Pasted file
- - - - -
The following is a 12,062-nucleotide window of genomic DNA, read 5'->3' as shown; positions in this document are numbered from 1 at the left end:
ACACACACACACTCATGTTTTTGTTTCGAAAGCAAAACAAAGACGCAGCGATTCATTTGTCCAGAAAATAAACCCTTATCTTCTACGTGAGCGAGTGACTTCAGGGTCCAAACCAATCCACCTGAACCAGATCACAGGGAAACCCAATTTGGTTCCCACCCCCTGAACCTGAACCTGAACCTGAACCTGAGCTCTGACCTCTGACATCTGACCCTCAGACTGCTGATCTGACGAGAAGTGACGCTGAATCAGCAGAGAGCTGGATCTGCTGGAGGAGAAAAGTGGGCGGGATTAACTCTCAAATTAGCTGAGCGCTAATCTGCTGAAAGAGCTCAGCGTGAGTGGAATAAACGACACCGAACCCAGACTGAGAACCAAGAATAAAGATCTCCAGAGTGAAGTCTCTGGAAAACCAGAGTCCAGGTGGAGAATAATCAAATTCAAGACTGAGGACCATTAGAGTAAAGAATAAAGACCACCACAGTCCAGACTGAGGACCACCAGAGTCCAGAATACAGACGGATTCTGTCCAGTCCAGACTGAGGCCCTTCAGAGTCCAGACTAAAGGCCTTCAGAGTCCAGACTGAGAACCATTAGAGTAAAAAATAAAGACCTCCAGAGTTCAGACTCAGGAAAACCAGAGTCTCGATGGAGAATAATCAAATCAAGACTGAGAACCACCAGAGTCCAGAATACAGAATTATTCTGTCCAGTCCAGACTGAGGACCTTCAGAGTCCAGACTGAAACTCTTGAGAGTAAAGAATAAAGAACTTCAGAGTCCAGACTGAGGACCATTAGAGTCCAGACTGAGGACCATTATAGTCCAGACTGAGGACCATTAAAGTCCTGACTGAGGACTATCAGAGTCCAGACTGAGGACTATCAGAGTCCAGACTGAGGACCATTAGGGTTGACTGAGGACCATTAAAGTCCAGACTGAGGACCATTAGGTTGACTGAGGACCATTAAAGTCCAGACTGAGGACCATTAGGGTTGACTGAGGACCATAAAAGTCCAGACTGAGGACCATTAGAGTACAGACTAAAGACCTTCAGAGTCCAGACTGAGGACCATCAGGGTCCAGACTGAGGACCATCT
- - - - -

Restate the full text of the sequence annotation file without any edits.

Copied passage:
The following is a 12,062-nucleotide window of genomic DNA, read 5'->3' as shown; positions in this document are numbered from 1 at the left end:
ACACACACACACTCATGTTTTTGTTTCGAAAGCAAAACAAAGACGCAGCGATTCATTTGTCCAGAAAATAAACCCTTATCTTCTACGTGAGCGAGTGACTTCAGGGTCCAAACCAATCCACCTGAACCAGATCACAGGGAAACCCAATTTGGTTCCCACCCCCTGAACCTGAACCTGAACCTGAACCTGAGCTCTGACCTCTGACATCTGACCCTCAGACTGCTGATCTGACGAGAAGTGACGCTGAATCAGCAGAGAGCTGGATCTGCTGGAGGAGAAAAGTGGGCGGGATTAACTCTCAAATTAGCTGAGCGCTAATCTGCTGAAAGAGCTCAGCGTGAGTGGAATAAACGACACCGAACCCAGACTGAGAACCAAGAATAAAGATCTCCAGAGTGAAGTCTCTGGAAAACCAGAGTCCAGGTGGAGAATAATCAAATTCAAGACTGAGGACCATTAGAGTAAAGAATAAAGACCACCACAGTCCAGACTGAGGACCACCAGAGTCCAGAATACAGACGGATTCTGTCCAGTCCAGACTGAGGCCCTTCAGAGTCCAGACTAAAGGCCTTCAGAGTCCAGACTGAGAACCATTAGAGTAAAAAATAAAGACCTCCAGAGTTCAGACTCAGGAAAACCAGAGTCTCGATGGAGAATAATCAAATCAAGACTGAGAACCACCAGAGTCCAGAATACAGAATTATTCTGTCCAGTCCAGACTGAGGACCTTCAGAGTCCAGACTGAAACTCTTGAGAGTAAAGAATAAAGAACTTCAGAGTCCAGACTGAGGACCATTAGAGTCCAGACTGAGGACCATTATAGTCCAGACTGAGGACCATTAAAGTCCTGACTGAGGACTATCAGAGTCCAGACTGAGGACTATCAGAGTCCAGACTGAGGACCATTAGGGTTGACTGAGGACCATTAAAGTCCAGACTGAGGACCATTAGGTTGACTGAGGACCATTAAAGTCCAGACTGAGGACCATTAGGGTTGACTGAGGACCATAAAAGTCCAGACTGAGGACCATTAGAGTACAGACTAAAGACCTTCAGAGTCCAGACTGAGGACCATCAGGGTCCAGACTGAGGACCATCT